In the wake of the Fourth of July holiday weekend in Chicago, where 82 people were shot in an 84-hour window, Mayor Rahm Emanuel announced Wednesday that Forty Illinois State Police troopers will work with the Chicago Police Department's fugitive unit to apprehend wanted criminals. That's all well and good. Get the fugitives off the street and Chicago will be a little bit safer. Maybe slip down a couple of notches from its "Murder Capital" title bestowed upon it in 2012. But what about future fugitives? The future criminals of America. Kids who are wandering the streets without purpose, turning to lives of crime because they have no other options. What can we do as a society, if anything, to save them?
Chicago native Franklin Vanderbilt, who has spent the past seven years touring as a drummer with Lenny Kravitz, has a suggestion: Start intervention a lot sooner in life. Swap a gun with a guitar or a set of drum sticks and you never know what kind of an influence you can make in a child's life.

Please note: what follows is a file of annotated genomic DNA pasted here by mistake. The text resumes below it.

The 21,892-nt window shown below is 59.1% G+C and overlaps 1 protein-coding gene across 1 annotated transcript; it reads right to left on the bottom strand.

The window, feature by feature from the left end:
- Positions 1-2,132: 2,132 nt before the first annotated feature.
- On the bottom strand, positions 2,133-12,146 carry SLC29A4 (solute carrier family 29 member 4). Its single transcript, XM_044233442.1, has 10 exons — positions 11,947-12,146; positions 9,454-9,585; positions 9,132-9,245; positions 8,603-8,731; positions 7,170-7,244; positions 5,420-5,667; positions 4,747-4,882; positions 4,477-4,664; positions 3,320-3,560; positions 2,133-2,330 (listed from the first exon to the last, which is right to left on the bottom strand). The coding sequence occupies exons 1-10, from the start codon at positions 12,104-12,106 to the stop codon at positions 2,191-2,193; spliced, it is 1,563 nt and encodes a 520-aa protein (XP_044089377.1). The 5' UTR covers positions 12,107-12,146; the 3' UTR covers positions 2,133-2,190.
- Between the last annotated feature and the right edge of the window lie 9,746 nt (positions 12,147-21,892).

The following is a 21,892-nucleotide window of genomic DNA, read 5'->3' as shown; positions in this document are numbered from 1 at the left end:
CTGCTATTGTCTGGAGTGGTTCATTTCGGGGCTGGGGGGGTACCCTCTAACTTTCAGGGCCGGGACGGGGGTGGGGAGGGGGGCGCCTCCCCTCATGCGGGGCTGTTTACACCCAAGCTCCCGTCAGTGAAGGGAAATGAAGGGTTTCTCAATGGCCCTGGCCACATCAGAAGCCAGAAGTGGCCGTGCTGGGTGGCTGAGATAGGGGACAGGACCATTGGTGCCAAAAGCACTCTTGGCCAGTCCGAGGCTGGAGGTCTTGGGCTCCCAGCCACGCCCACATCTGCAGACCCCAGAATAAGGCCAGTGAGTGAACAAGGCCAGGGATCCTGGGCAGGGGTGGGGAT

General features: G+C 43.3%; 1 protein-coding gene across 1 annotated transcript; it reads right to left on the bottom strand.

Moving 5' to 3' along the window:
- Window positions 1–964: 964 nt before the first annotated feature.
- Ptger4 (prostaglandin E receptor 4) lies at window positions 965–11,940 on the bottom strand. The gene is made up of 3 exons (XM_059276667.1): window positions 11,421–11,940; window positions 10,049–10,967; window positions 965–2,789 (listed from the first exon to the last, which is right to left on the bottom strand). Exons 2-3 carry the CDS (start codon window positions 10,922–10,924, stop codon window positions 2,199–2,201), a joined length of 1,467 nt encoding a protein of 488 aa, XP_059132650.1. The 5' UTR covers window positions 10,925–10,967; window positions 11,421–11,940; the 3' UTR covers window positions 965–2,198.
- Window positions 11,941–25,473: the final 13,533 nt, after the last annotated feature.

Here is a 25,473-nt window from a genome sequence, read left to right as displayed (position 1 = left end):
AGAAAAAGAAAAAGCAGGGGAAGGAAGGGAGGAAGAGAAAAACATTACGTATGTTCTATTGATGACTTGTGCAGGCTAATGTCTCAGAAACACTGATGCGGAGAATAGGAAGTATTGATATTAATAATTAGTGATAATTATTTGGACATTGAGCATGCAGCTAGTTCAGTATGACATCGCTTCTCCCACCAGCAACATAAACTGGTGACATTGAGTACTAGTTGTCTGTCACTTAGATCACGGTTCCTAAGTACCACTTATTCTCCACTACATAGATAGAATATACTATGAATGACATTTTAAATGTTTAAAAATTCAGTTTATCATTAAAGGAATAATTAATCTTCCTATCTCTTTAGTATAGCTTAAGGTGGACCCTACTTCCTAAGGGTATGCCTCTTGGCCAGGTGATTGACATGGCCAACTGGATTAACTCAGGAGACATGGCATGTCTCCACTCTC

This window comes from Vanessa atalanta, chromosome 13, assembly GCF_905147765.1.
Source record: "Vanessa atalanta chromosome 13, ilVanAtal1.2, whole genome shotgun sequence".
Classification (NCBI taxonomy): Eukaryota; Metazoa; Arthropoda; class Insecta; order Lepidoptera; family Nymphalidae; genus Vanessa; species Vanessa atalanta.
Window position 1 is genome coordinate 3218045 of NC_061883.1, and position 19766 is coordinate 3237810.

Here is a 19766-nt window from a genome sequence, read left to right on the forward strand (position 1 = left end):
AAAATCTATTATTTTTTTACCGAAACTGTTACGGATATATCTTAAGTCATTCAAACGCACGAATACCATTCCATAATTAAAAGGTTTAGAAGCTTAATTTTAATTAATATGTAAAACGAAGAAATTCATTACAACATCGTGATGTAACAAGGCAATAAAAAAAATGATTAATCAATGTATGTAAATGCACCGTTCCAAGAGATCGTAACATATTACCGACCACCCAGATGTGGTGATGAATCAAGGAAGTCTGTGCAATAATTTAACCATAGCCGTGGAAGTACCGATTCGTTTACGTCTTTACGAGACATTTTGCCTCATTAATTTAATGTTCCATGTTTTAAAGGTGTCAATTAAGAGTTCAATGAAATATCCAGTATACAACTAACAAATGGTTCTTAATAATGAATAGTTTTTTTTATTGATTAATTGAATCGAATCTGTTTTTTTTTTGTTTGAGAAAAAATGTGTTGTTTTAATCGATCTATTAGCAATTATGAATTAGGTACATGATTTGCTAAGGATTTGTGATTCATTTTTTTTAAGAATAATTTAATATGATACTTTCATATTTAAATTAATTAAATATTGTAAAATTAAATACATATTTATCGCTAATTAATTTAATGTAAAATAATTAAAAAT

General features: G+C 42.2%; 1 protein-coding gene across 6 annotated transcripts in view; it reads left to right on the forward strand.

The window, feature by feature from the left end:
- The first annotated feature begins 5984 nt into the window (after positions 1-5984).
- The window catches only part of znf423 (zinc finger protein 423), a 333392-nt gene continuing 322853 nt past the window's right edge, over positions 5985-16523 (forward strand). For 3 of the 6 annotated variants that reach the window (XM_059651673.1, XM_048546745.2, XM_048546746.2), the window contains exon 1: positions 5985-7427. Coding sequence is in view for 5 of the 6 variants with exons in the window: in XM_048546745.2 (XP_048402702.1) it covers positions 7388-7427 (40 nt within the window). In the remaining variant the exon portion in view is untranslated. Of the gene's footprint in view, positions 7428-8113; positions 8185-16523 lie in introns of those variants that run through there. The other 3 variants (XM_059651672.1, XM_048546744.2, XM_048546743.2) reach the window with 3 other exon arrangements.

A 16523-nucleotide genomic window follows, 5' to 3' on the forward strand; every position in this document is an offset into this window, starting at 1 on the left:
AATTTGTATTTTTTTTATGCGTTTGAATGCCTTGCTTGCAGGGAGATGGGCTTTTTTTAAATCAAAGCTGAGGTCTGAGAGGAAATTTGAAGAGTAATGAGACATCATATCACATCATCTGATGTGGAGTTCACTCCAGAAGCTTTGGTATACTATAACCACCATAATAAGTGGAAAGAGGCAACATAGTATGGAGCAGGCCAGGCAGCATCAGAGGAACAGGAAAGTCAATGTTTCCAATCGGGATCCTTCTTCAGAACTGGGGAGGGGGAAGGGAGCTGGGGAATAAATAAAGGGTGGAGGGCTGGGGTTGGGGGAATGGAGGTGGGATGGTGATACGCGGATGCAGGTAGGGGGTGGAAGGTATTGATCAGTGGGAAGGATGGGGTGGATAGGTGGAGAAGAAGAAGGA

You credit the arts in Chicago schools for saving your life. How so?
They definitely saved my life. Arts and determination were my way out.
I was fortunate to have exposure to the arts at a young age. Especially in high school. I attended Carl Schurz High School Music Academy and was involved in the all-city band and orchestra program. The band director, Carl Annis taught me to never give up and instilled a strong work ethic in me. He encouraged me to stay on the path I was on.
I was also in ROTC which taught me discipline. Ricardo Garcia -- who ran the ROTC Drum and Bugle Corps -- was a major mentor and influence in my life. I'm also a product of the Ravinia Jazz Mentors Program. Some of the Chicago greats who took me under their wing were: Ramsey Lewis, Clark Terry, Ernie Adams, Willie Pickins, Orbert Davis and Marlene Rosenberg. They've all played a hand in my career success thus far. Kids need more people like this these days to shift their focus.
In what part of the city did you grow up?
I grew up on Chicago's west side in a neighborhood called K-Town. It was a rough neighborhood. Before I was born, my grandmother was carrying a .38 in her purse. I remember witnessing gang fights. I even saw a dead body in between a house before. But I have to say, that even back then, it was a little different than it is now. It's a lot more intense.
How did you avoid the peer pressure and being a statistic yourself?
For awhile my parents and I lived in my grandparents duplex with my two sisters. And we had a church in the basement of that house. That's where I started to play drums. Because of that church, and that drum set, I kept myself out of trouble.